Tooth enamel is harder than any other substance in the human body, including bone. Enamel is primarily made of bundles of thin crystals of a calcium phosphate-based mineral known as apatite. However, a protein called amelogenin plays a key role in giving enamel its structure. Amelogenin acts as a scaffold, helping direct the apatite crystals into specific shapes in each bundle.
While the overall process was identified over 40 years ago, scientists still do not understand how enamel forms, especially at the molecular level. Part of the challenge is that the protein scaffold breaks down over time. This makes it difficult to determine how exactly the protein directs the mineral at different stages of enamel development.
New research published in the Proceedings of the National Academy of Sciences USA from an international collaboration between Pacific Northwest National Laboratory (PNNL) and University of Washington scientists, studied how recently identified amelogenin ribbons interacted with an amorphous mineral precursor of apatite. The team used in situ measurements to study the system in solutions that more closely mimic the biological environment than traditional measurements. They found that these ribbons were extremely active at facilitating the formation of the amorphous calcium phosphate, which later turned into apatite crystals.
“Not only were the ribbons extremely active, but they were also quite stable,” said Susrut Akkineni, a University of Washington graduate student currently working at PNNL. “For many years researchers thought sphere-shaped protein aggregates were the scaffolds, so we didn’t expect to see the ribbons work so well.”
Turning a qualitative understanding quantitative
Understanding these processes combined expertise in protein assembly, creating model proteins, running molecular dynamics simulations, and performing in situ measurements. This allowed the team to identify the best conditions for observing tiny calcium phosphate particles, called nuclei, form from ions on the proteins.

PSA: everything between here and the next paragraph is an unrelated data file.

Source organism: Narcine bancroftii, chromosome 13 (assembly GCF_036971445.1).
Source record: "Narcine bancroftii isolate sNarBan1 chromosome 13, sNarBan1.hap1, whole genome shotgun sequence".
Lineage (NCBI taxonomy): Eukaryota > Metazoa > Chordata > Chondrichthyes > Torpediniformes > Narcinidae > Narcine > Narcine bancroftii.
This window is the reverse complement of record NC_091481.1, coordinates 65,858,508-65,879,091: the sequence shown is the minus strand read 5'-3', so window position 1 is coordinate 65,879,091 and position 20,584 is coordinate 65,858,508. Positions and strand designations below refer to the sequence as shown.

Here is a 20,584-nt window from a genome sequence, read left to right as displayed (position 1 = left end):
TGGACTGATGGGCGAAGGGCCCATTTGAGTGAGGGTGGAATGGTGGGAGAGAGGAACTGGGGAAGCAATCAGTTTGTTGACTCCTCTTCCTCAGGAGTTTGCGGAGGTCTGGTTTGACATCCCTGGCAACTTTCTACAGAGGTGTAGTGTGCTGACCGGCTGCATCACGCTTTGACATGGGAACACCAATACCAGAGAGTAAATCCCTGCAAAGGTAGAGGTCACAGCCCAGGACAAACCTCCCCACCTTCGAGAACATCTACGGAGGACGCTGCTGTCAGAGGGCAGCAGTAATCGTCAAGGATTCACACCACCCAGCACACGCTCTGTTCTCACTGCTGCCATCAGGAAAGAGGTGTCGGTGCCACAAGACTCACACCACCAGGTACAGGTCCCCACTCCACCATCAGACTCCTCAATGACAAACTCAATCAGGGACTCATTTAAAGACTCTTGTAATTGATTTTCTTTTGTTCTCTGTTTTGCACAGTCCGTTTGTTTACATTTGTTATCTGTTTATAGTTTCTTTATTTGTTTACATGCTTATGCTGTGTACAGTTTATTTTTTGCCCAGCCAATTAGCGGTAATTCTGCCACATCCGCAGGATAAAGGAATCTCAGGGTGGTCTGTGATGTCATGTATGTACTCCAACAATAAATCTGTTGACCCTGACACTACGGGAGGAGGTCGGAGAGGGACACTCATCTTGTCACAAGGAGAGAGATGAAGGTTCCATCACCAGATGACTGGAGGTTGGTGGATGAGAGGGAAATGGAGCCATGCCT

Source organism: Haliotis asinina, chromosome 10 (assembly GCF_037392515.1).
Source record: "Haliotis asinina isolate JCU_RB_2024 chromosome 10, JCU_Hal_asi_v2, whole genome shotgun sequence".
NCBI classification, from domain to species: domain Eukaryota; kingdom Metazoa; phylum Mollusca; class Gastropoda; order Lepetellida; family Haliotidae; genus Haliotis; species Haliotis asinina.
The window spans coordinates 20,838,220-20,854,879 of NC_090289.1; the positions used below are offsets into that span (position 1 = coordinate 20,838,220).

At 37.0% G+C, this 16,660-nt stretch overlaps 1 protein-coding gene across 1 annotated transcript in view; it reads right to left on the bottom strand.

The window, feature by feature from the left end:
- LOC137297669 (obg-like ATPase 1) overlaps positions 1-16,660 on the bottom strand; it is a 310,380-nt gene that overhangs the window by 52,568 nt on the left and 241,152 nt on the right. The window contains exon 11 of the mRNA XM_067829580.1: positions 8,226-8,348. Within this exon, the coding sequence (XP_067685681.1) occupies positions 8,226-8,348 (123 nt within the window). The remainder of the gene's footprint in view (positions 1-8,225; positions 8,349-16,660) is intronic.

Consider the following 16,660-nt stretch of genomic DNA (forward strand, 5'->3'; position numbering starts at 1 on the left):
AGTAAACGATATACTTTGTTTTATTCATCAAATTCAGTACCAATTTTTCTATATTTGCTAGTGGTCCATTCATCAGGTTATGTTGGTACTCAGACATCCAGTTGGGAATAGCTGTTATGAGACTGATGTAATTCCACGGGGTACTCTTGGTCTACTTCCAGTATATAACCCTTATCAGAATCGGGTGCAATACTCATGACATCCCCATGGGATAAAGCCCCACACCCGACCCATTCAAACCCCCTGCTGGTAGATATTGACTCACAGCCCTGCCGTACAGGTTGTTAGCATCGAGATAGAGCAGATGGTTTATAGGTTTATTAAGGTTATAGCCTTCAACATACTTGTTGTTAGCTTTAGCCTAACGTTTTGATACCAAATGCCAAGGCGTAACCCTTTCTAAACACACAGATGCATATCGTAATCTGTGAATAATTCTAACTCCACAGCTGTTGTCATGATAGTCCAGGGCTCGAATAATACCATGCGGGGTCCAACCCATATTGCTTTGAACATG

The researchers used atomic force microscopy to watch the proteins organize themselves into ribbons. The ribbons then became the mineral scaffold, with the molecular structure verified through high resolution images and simulations. The team tracked how different concentrations of calcium and phosphate ions affected the number of nuclei that formed on the ribbons over time.
The team measured samples from the same time point with a synchrotron-based X-ray diffraction source and a transmission electron microscope. This allowed them to learn more about the protein structure and calcium phosphate mineral phase, respectively. With this information, they developed a mechanistic understanding of the process.
These studies showed that an array of charged sections on the ribbons are primarily responsible for the high mineralization activity. The charged areas give the mineral a helpful template, making it easier for the mineral to form its filament shape along the ribbons.
“The internal structure of the ribbons is quite common across different proteins,” said Jinhui Tao, a PNNL materials scientist. “We can adapt these templating fundamentals to design new mineralization-directing scaffolds.”
The team found that making small changes to the protein sequence, without changing the internal structure, allowed them to alter the overall activity of the system. Two of the protein analogs were the most active scaffolds for templating amorphous calcium phosphate reported to date. This tunability represents an exciting step towards effectively making artificial tooth enamel.
Part of this work was performed at the Environmental Molecular Sciences Laboratory, a Department of Energy Office of Science user facility at PNNL. Additional work was performed at the Advanced Light Source at Lawrence Berkeley National Laboratory. Simulations were performed using the Argonne Leadership Computing Facility, an Office of Science user facility. In addition to Akkineni and Tao, the PNNL team included James De Yoreo, a joint appointee with the University of Washington, Miao Song, and Jiajun Chen. PNNL staff collaborated with the team of Cheng Zhu, Samuel Hoff, and Hendrik Heinz at the University of Colorado, Boulder. The also work involved collaborators Stefan Habelitz, the University of California, San Francisco, and Johan Bonde, Lund University.